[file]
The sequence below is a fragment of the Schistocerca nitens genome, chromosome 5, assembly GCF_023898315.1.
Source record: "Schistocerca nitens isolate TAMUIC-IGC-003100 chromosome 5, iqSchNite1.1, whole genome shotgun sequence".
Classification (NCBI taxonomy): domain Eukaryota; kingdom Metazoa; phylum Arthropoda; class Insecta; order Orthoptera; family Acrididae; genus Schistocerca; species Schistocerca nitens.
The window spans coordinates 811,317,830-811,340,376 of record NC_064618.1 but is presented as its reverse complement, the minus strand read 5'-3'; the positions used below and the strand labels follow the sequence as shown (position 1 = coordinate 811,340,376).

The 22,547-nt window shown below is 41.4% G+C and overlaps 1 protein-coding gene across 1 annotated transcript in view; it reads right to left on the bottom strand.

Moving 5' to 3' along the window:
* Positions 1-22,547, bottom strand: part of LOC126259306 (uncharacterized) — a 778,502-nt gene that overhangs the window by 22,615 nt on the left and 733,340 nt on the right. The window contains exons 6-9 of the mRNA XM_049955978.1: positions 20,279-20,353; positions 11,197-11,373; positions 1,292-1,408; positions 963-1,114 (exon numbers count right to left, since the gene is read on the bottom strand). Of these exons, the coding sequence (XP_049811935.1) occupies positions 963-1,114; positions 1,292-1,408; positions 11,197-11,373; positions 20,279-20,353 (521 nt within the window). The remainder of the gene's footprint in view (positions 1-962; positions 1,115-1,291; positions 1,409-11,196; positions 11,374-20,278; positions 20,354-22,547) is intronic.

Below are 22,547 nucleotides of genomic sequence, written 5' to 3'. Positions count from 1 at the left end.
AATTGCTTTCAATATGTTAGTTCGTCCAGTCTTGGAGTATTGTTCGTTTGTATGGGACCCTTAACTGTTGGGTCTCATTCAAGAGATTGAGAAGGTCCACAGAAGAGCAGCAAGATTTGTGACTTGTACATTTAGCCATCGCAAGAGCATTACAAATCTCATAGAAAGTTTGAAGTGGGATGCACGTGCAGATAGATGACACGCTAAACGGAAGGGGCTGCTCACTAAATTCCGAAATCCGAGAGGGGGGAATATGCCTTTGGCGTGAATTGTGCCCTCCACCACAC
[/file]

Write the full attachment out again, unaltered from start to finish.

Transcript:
The sequence below is a fragment of the Schistocerca nitens genome, chromosome 5, assembly GCF_023898315.1.
Source record: "Schistocerca nitens isolate TAMUIC-IGC-003100 chromosome 5, iqSchNite1.1, whole genome shotgun sequence".
Classification (NCBI taxonomy): domain Eukaryota; kingdom Metazoa; phylum Arthropoda; class Insecta; order Orthoptera; family Acrididae; genus Schistocerca; species Schistocerca nitens.
The window spans coordinates 811,317,830-811,340,376 of record NC_064618.1 but is presented as its reverse complement, the minus strand read 5'-3'; the positions used below and the strand labels follow the sequence as shown (position 1 = coordinate 811,340,376).

The 22,547-nt window shown below is 41.4% G+C and overlaps 1 protein-coding gene across 1 annotated transcript in view; it reads right to left on the bottom strand.

Moving 5' to 3' along the window:
* Positions 1-22,547, bottom strand: part of LOC126259306 (uncharacterized) — a 778,502-nt gene that overhangs the window by 22,615 nt on the left and 733,340 nt on the right. The window contains exons 6-9 of the mRNA XM_049955978.1: positions 20,279-20,353; positions 11,197-11,373; positions 1,292-1,408; positions 963-1,114 (exon numbers count right to left, since the gene is read on the bottom strand). Of these exons, the coding sequence (XP_049811935.1) occupies positions 963-1,114; positions 1,292-1,408; positions 11,197-11,373; positions 20,279-20,353 (521 nt within the window). The remainder of the gene's footprint in view (positions 1-962; positions 1,115-1,291; positions 1,409-11,196; positions 11,374-20,278; positions 20,354-22,547) is intronic.

Below are 22,547 nucleotides of genomic sequence, written 5' to 3'. Positions count from 1 at the left end.
AATTGCTTTCAATATGTTAGTTCGTCCAGTCTTGGAGTATTGTTCGTTTGTATGGGACCCTTAACTGTTGGGTCTCATTCAAGAGATTGAGAAGGTCCACAGAAGAGCAGCAAGATTTGTGACTTGTACATTTAGCCATCGCAAGAGCATTACAAATCTCATAGAAAGTTTGAAGTGGGATGCACGTGCAGATAGATGACACGCTAAACGGAAGGGGCTGCTCACTAAATTCCGAAATCCGAGAGGGGGGAATATGCCTTTGGCGTGAATTGTGCCCTCCACCACAC